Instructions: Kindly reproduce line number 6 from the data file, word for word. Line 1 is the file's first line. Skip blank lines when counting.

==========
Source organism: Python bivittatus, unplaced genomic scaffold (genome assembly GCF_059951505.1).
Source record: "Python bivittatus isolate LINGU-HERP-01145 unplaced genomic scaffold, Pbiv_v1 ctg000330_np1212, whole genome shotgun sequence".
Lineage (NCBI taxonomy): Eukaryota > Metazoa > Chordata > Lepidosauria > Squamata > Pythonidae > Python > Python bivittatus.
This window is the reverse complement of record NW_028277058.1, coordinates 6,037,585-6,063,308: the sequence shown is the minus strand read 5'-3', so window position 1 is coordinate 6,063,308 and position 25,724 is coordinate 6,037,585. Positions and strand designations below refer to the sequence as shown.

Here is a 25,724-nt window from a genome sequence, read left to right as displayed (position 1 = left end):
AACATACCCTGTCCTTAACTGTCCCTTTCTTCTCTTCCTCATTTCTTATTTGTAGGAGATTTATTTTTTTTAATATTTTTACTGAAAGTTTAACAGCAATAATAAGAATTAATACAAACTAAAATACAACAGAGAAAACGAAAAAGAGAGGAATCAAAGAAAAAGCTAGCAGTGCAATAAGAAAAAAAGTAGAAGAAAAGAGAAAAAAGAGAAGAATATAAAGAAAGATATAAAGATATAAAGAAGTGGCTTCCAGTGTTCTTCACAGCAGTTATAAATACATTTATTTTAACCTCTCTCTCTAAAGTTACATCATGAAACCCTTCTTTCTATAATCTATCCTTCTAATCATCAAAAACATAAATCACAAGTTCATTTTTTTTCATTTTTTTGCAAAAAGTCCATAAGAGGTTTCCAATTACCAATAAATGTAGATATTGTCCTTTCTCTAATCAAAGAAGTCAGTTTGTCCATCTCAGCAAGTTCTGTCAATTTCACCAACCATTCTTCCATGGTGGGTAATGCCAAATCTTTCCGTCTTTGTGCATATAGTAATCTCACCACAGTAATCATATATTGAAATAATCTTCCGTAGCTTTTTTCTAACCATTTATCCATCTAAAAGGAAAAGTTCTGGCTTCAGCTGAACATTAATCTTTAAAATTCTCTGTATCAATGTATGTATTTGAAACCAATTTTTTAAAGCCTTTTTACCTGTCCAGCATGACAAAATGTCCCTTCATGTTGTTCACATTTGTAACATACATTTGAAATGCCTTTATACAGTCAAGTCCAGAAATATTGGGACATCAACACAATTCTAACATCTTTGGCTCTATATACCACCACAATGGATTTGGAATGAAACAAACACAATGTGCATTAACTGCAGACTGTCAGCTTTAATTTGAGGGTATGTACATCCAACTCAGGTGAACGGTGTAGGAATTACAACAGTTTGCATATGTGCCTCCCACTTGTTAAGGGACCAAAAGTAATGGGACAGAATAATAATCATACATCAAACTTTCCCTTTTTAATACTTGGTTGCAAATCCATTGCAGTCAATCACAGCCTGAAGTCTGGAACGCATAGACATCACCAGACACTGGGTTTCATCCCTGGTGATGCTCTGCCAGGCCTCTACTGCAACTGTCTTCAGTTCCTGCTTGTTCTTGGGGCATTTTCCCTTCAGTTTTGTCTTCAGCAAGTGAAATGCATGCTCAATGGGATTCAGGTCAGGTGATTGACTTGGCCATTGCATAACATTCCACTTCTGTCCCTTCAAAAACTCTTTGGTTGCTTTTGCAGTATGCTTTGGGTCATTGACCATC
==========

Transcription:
AACATACCCTGTCCTTAACTGTCCCTTTCTTCTCTTCCTCATTTCTTATTTGTAGGAGATTTATTTTTTTTAATATTTTTACTGAAAGTTTAACAGCAATAATAAGAATTAATACAAACTAAAATACAACAGAGAAAACGAAAAAGAGAGGAATCAAAGAAAAAGCTAGCAGTGCAATAAGAAAAAAAGTAGAAGAAAAGAGAAAAAAGAGAAGAATATAAAGAAAGATATAAAGATATAAAGAAGTGGCTTCCAGTGTTCTTCACAGCAGTTATAAATACATTTATTTTAACCTCTCTCTCTAAAGTTACATCATGAAACCCTTCTTTCTATAATCTATCCTTCTAATCATCAAAAACATAAATCACAAGTTCATTTTTTTTCATTTTTTTGCAAAAAGTCCATAAGAGGTTTCCAATTACCAATAAATGTAGATATTGTCCTTTCTCTAATCAAAGAAGTCAGTTTGTCCATCTCAGCAAGTTCTGTCAATTTCACCAACCATTCTTCCATGGTGGGTAATGCCAAATCTTTCCGTCTTTGTGCATATAGTAATCTCACCACAGTAATCATATATTGAAATAATCTTCCGTAGCTTTTTTCTAACCATTTATCCATCTAAAAGGAAAAGTTCTGGCTTCAGCTGAACATTAATCTTTAAAATTCTCTGTATCAATGTATGTATTTGAAACCAATTTTTTAAAGCCTTTTTACCTGTCCAGCATGACAAAATGTCCCTTCATGTTGTTCACATTTGTAACATACATTTGAAATGCCTTTATACAGTCAAGTCCAGAAATATTGGGACATCAACACAATTCTAACATCTTTGGCTCTATATACCACCACAATGGATTTGGAATGAAACAAACACAATGTGCATTAACTGCAGACTGTCAGCTTTAATTTGAGGGTATGTACATCCAACTCAGGTGAACGGTGTAGGAATTACAACAGTTTGCATATGTGCCTCCCACTTGTTAAGGGACCAAAAGTAATGGGACAGAATAATAATCATACATCAAACTTTCCCTTTTTAATACTTGGTTGCAAATCCATTGCAGTCAATCACAGCCTGAAGTCTGGAACGCATAGACATCACCAGACACTGGGTTTCATCCCTGGTGATGCTCTGCCAGGCCTCTACTGCAACTGTCTTCAGTTCCTGCTTGTTCTTGGGGCATTTTCCCTTCAGTTTTGTCTTCAGCAAGTGAAATGCATGCTCAATGGGATTCAGGTCAGGTGATTGACTTGGCCATTGCATAACATTCCACTTCTGTCCCTTCAAAAACTCTTTGGTTGCTTTTGCAGTATGCTTTGGGTCATTGACCATC